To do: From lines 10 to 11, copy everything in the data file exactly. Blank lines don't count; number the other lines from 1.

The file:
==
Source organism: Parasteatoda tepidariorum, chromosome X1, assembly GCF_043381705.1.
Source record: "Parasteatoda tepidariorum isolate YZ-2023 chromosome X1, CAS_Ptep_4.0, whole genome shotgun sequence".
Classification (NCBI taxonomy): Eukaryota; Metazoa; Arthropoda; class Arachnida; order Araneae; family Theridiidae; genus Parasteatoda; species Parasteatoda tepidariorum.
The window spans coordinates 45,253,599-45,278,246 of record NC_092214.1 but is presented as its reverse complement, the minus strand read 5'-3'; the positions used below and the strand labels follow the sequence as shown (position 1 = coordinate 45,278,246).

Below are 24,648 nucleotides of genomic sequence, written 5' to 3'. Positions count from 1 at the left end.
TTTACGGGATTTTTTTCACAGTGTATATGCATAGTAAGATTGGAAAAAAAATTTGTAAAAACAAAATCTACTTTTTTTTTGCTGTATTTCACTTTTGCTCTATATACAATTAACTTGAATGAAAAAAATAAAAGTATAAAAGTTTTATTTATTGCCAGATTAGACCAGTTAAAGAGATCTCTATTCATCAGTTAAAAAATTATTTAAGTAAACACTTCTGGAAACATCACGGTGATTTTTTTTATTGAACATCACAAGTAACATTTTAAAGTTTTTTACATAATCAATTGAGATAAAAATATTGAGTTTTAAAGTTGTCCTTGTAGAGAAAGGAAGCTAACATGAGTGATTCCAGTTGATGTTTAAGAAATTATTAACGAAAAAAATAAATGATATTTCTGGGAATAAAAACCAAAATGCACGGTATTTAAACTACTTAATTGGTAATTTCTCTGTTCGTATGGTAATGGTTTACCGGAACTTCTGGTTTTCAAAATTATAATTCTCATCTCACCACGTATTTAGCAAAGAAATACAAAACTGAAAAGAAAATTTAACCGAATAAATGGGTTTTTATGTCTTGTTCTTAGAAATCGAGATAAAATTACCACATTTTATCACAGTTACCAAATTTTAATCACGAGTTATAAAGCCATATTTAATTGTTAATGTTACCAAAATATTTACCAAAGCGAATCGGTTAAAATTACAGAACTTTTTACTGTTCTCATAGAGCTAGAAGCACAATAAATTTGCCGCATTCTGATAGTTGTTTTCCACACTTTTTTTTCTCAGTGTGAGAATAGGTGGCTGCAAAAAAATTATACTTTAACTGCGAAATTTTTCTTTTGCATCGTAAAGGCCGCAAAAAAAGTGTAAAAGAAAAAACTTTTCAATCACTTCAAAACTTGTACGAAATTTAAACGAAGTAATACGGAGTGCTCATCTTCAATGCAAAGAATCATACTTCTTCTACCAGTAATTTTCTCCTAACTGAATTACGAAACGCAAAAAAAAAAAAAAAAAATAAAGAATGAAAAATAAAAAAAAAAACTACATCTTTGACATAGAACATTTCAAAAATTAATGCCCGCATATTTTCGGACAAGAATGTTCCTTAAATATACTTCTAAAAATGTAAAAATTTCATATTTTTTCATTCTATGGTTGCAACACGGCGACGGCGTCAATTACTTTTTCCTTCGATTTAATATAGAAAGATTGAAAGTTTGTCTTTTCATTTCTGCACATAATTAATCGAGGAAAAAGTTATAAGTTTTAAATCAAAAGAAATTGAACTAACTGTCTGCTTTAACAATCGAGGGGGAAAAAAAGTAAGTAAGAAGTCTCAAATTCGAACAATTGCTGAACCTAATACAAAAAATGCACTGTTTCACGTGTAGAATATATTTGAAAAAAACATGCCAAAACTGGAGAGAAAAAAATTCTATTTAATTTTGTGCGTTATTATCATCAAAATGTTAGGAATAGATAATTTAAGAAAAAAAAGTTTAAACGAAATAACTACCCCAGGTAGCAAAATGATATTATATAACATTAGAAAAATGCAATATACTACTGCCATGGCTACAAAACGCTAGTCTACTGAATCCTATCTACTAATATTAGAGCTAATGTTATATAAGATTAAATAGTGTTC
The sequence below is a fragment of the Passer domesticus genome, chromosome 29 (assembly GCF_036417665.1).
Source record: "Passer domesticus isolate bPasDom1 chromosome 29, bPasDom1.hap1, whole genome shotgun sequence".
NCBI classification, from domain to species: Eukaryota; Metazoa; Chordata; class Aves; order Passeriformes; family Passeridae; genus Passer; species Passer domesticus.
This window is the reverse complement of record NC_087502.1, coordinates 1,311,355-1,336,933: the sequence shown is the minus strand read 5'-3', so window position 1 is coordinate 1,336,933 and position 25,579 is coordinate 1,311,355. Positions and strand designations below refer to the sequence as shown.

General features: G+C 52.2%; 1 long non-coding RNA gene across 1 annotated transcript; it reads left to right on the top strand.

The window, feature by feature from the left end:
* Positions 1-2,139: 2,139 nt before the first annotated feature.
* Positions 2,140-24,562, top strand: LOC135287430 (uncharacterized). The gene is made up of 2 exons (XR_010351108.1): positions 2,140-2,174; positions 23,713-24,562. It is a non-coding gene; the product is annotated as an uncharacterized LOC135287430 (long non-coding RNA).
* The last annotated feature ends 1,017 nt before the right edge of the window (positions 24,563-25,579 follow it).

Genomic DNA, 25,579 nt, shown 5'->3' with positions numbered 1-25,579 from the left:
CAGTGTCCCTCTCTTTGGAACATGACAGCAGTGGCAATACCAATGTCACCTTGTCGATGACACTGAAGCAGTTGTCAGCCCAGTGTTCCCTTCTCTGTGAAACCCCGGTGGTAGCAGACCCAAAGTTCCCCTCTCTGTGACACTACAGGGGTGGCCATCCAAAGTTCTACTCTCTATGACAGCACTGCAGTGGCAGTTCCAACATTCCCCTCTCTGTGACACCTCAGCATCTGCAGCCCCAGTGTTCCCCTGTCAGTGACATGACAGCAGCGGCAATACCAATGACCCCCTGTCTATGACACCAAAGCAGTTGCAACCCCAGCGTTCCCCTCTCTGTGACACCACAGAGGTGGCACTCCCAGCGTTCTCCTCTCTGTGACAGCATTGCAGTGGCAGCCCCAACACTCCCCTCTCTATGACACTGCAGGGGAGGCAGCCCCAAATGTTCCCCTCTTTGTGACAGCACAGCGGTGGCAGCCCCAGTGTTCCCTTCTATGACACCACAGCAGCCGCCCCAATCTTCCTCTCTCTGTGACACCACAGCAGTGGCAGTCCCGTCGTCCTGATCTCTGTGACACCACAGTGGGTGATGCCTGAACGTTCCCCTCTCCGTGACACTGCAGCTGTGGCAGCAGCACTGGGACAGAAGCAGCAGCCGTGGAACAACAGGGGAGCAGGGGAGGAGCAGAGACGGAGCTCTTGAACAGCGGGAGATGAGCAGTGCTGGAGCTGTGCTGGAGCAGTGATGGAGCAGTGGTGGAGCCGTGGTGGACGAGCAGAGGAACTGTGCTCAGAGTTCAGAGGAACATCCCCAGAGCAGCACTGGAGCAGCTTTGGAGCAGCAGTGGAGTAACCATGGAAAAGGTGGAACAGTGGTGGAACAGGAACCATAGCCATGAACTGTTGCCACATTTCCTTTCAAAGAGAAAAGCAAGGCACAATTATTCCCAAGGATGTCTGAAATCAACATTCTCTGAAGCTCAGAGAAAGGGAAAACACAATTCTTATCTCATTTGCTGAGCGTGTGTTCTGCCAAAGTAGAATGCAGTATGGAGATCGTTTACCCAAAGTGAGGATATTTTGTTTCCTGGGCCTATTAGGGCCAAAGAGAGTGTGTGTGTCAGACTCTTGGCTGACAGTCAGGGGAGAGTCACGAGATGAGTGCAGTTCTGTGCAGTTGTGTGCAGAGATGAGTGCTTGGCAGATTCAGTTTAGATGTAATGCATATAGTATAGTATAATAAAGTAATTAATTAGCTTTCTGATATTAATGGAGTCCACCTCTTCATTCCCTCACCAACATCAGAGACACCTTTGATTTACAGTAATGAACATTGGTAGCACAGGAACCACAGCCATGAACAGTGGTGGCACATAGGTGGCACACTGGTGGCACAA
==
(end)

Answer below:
This window is the reverse complement of record NC_087502.1, coordinates 1,311,355-1,336,933: the sequence shown is the minus strand read 5'-3', so window position 1 is coordinate 1,336,933 and position 25,579 is coordinate 1,311,355. Positions and strand designations below refer to the sequence as shown.

General features: G+C 52.2%; 1 long non-coding RNA gene across 1 annotated transcript; it reads left to right on the top strand.